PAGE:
In the following years the British government built a prison in Millbank, according to the principles of the Panopticon. The investments were huge and the expectations were high but the project was abandoned because after some time the inmates developed mental illnesses: schizophrenia and mental dissociation. They were consequences of the stress they were subjected to in being watched and monitored around the clock, the total deprivation of privacy. 

Other structures built on the model of the panopticon were built in the following decades. In 1832, new circular penitentiaries were built in London. Then the panopticon also spread outside England, for example to Cuba, in the 1920s, when 6 structures were built on the island. But the windows were built too small and the guard could not control the inmates well. Over time, the architectural idea of ​​the panopticon was abandoned. 

The panapticon in Foucault

French philosopher Foucault said that “visibility is the trap of modernity”: the panopticon guarantees the automatic functioning of power with minimum effort. In his writings Birth of the Clinic, of 1963, The Order of Discourse, of 1960, and Birth of Prison, of 1975, Foucault speaks to us of the idea of ​​the panopticon as something fundamental in the modern age: knowledge and the quantity of information equals the amount of power. Knowledge is not something theoretical and passive but it is a concrete action that takes place in reality. 

It is the practice of observing the world around us. An observation that to produce its fruits should be followed by reasoning, deduction, action and the will to improve. Foucault interprets the development of human history through the instrument of control, in each epoch the control is applied with a particular technique suitable for that particular historical moment. The panopticon thus becomes the perfect image for the representation of knowledge and power through technology, a kind of general model of archetypal functioning of social organization. In the panocticon we can clearly visualize the power relations that we find everywhere.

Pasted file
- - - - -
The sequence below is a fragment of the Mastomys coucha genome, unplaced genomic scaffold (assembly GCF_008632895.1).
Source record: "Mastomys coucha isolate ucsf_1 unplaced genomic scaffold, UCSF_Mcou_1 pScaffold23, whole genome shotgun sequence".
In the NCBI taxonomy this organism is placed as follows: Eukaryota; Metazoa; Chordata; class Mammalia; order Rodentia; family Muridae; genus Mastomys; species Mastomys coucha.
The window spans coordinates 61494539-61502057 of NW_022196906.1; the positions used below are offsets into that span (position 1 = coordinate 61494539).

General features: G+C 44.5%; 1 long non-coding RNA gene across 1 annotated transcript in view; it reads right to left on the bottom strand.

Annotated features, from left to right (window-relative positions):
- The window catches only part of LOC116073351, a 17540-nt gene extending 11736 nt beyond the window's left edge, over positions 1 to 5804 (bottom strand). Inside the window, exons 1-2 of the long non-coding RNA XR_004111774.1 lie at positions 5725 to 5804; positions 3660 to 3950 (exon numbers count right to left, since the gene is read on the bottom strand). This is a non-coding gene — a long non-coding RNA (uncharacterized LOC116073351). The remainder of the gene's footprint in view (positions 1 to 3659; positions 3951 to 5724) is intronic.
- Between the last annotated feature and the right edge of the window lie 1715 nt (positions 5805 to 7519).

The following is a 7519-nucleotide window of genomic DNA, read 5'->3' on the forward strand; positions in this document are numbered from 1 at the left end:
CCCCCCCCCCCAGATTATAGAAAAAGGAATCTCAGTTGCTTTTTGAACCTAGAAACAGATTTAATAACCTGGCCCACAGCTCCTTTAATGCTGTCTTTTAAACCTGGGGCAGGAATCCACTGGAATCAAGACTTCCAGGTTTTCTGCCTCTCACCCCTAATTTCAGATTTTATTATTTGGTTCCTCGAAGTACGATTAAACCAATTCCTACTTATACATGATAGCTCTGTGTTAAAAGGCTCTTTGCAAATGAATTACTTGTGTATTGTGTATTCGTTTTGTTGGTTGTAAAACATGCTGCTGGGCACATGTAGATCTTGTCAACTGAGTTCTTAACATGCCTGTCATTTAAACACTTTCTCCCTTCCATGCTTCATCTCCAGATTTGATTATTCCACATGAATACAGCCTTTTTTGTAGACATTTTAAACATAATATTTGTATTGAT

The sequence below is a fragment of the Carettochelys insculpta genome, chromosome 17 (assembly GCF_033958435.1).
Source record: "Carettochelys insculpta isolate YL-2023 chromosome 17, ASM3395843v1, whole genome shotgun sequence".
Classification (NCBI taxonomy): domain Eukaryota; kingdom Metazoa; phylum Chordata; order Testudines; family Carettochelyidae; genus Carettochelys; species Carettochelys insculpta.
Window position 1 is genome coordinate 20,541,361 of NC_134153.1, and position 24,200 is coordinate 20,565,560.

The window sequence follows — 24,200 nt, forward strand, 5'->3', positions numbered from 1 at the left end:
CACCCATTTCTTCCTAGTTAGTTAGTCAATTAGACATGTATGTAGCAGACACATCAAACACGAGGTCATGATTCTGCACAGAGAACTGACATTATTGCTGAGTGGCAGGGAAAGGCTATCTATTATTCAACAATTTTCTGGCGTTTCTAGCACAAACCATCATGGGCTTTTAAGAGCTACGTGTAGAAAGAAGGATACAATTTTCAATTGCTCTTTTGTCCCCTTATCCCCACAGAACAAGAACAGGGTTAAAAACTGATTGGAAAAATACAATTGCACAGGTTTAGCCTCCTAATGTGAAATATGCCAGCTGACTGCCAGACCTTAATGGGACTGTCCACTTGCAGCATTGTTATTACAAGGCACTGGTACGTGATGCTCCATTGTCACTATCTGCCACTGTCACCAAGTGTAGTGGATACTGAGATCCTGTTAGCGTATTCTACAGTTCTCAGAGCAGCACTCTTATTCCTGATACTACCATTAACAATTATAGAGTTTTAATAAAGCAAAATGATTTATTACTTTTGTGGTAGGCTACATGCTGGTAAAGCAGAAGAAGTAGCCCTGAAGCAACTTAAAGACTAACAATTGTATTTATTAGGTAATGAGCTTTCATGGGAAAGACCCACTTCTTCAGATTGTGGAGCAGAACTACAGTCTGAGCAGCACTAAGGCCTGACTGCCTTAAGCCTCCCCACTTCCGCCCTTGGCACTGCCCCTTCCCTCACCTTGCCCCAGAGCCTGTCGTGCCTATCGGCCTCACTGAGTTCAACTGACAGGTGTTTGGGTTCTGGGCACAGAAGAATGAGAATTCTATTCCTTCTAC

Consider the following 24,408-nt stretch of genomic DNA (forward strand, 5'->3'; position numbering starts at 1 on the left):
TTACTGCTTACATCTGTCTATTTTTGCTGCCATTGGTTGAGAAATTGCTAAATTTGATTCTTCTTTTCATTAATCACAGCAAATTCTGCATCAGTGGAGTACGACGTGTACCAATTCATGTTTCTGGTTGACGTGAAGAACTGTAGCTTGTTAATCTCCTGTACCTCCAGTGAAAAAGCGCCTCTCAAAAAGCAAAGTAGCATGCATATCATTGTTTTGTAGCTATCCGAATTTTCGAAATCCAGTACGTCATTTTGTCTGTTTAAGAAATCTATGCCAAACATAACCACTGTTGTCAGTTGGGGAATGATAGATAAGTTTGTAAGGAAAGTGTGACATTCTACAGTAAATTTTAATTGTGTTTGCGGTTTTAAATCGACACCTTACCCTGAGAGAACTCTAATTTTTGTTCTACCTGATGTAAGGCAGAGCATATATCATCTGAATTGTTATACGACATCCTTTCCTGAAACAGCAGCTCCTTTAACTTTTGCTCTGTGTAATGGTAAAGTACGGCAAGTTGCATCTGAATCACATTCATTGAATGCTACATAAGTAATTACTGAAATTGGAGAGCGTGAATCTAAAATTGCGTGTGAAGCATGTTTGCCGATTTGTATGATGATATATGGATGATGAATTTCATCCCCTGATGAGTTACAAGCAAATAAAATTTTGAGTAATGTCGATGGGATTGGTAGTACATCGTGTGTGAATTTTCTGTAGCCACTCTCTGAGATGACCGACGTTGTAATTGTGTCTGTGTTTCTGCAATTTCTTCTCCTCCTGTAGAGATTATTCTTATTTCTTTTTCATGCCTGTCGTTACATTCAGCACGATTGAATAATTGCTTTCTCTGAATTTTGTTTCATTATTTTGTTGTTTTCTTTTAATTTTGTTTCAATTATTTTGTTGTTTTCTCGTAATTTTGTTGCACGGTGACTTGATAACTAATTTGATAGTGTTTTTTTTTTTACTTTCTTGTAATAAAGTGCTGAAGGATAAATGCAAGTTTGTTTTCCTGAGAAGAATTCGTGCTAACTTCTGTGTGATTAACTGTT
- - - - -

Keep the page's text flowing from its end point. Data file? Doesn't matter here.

The contemporary panopticon

Panopticon

But the panopticon is not just an architectural idea: before it there is a philosophical idea, a thought form to exercise control over people. The principle of the panopticon is that the guard in the center can see everyone, but the inmates all see the same thing: the guard. The principle of modern propaganda in which we live is exactly the same thought form: we are individuals who are less and less able to communicate with each other, to interact. Isolation and suspicion are widespread on every level. 

For example, if a stranger stops you on the street and tells you with a smile on his face that he would like to be your friend, you will probably think he is crazy, that he has some sneaky plan for you. If someone enters a company and offers their collaboration because they need a job, they will probably be kicked out: you have to make an appointment, submit a resume, pass the selection: you have to respect the procedure. You also have to compete with other candidates and win the job up for grabs. The whole process has as its objective the separation, isolation and competition between people: mors tua, vita mea, the Latins said.